I walked out of the store dazed. It left me feeling like a fifteen-year-old girl ready to rebel and I got to wondering how a late thirty-something me would look in a Mohawk again. I recommitted to getting myself two biceps.

Today I find myself a little more concerned about the health and well-being of the Cookie Monster and the fate of humanity as a consequence of the recent attack on the beloved blue bear-monster. Some might call this denial, others may call it altruistic. While certainly a number of definitions are up for grabs, one thing is certain – Abercrombie and Fitch ruined my day.

20 June 2001

Ode to Boy

My arms hurt, my legs hurt. My biceps hurt and I don’t even have biceps. It’s a good hurt, but everything still hurts. It’s the kind of hurt that reminds me that I’m alive and in so doing leaves me feeling more alive – so I like it. Lesson in this? Go out there and cause a little pain and remind yourself and someone else that we’re all still breathing.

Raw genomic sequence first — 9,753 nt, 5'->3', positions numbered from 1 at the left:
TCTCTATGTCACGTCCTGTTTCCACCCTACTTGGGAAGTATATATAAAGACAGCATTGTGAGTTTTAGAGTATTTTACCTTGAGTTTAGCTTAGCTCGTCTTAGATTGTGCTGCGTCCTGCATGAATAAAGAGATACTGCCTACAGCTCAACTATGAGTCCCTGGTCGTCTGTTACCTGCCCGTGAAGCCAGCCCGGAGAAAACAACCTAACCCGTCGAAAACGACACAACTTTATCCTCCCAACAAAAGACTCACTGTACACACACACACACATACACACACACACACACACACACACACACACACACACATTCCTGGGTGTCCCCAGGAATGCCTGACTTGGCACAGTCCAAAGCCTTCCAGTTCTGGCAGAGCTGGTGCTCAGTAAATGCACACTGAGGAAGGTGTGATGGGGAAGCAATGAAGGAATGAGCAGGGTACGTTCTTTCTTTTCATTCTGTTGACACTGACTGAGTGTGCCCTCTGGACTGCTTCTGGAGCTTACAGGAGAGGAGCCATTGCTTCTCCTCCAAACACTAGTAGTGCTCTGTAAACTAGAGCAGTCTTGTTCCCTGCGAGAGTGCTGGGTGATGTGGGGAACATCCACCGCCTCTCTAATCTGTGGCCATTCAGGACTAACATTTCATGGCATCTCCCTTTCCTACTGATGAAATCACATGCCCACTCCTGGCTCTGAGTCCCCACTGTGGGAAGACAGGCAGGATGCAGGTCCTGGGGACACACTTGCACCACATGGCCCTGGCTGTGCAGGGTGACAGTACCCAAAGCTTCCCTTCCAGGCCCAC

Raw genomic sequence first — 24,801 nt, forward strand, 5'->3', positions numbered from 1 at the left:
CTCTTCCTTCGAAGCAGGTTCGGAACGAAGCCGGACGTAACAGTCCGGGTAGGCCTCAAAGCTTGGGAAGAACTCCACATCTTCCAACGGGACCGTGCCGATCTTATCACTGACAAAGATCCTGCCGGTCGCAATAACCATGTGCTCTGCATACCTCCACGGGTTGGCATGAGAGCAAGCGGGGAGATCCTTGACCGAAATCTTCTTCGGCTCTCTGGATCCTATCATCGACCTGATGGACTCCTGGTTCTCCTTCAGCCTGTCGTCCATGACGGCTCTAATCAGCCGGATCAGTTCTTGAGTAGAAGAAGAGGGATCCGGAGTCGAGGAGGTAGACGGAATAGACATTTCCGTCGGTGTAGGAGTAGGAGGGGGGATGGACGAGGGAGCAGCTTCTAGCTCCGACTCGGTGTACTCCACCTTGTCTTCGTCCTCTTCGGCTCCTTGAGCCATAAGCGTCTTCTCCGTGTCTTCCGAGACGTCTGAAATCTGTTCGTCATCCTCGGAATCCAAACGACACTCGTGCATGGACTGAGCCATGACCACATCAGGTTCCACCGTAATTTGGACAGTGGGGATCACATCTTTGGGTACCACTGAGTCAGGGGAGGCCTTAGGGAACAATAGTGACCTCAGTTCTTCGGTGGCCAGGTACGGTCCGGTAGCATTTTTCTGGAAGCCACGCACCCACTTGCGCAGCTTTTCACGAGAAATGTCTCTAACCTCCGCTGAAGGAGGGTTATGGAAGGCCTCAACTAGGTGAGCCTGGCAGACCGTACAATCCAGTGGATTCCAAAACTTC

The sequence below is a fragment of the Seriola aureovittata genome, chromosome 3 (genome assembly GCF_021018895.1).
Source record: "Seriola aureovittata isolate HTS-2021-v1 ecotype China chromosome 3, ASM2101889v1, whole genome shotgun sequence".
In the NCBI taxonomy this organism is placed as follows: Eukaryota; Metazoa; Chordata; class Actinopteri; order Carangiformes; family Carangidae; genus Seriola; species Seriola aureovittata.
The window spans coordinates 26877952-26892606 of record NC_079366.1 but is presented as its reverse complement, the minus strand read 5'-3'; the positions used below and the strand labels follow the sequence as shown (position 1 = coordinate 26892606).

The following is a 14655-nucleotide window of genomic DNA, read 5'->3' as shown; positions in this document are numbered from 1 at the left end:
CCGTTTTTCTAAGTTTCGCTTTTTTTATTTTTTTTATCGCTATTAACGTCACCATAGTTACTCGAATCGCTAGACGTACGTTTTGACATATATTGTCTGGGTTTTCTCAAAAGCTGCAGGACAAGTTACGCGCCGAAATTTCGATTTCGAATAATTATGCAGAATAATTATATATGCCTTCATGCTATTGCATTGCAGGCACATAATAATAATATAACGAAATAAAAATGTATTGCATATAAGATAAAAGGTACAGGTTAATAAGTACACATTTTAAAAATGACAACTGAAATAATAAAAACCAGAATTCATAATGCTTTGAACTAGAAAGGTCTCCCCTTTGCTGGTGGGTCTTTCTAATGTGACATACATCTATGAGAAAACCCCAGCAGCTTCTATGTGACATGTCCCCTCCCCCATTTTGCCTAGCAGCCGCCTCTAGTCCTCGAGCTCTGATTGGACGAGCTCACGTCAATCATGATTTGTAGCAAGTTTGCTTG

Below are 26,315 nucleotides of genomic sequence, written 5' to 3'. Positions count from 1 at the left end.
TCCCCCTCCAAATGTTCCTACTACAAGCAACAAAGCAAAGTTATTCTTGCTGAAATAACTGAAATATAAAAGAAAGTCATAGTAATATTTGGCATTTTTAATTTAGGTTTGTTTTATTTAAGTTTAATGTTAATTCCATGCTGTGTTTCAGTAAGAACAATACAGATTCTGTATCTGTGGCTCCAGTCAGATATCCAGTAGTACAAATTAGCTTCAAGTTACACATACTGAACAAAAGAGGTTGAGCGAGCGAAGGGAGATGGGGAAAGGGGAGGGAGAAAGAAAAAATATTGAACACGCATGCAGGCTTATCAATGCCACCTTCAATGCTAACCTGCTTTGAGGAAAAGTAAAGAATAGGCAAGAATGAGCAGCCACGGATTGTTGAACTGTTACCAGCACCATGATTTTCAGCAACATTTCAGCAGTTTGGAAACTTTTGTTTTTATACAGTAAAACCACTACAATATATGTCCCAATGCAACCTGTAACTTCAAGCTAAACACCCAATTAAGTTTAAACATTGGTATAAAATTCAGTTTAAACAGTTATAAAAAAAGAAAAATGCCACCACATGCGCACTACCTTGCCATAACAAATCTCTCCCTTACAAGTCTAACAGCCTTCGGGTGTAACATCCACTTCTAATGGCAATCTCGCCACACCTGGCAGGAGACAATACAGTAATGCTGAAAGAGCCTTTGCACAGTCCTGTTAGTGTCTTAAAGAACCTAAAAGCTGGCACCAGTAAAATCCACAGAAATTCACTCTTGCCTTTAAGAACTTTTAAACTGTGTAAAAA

I met a man once, while wandering the streets of Leningrad, back when Leningrad was Leningrad, and I asked him who his heroes were. He told me, “my hero is the man inside of me, the man I am to become.” In truth, this is the first time it dawned on me that the person I could/should aspire most to be like, whose values represented an ideal to strive for, whose life and gestures are a testament to all I believe in, is myself. The person who could move mountains and change the world is me. That little interaction on a sleepy dark city street transformed my thinking and expanded my horizons.

Sometimes I think of how the Soviet Union crumbled in a relatively bloodless revolution. I ponder how that fractured great beautiful country contains this being who aspired and inspired, living in a City that both lost and found its name. I wonder if he has yet to realize his becoming amidst the chaos and uncertainty.

19 June 2001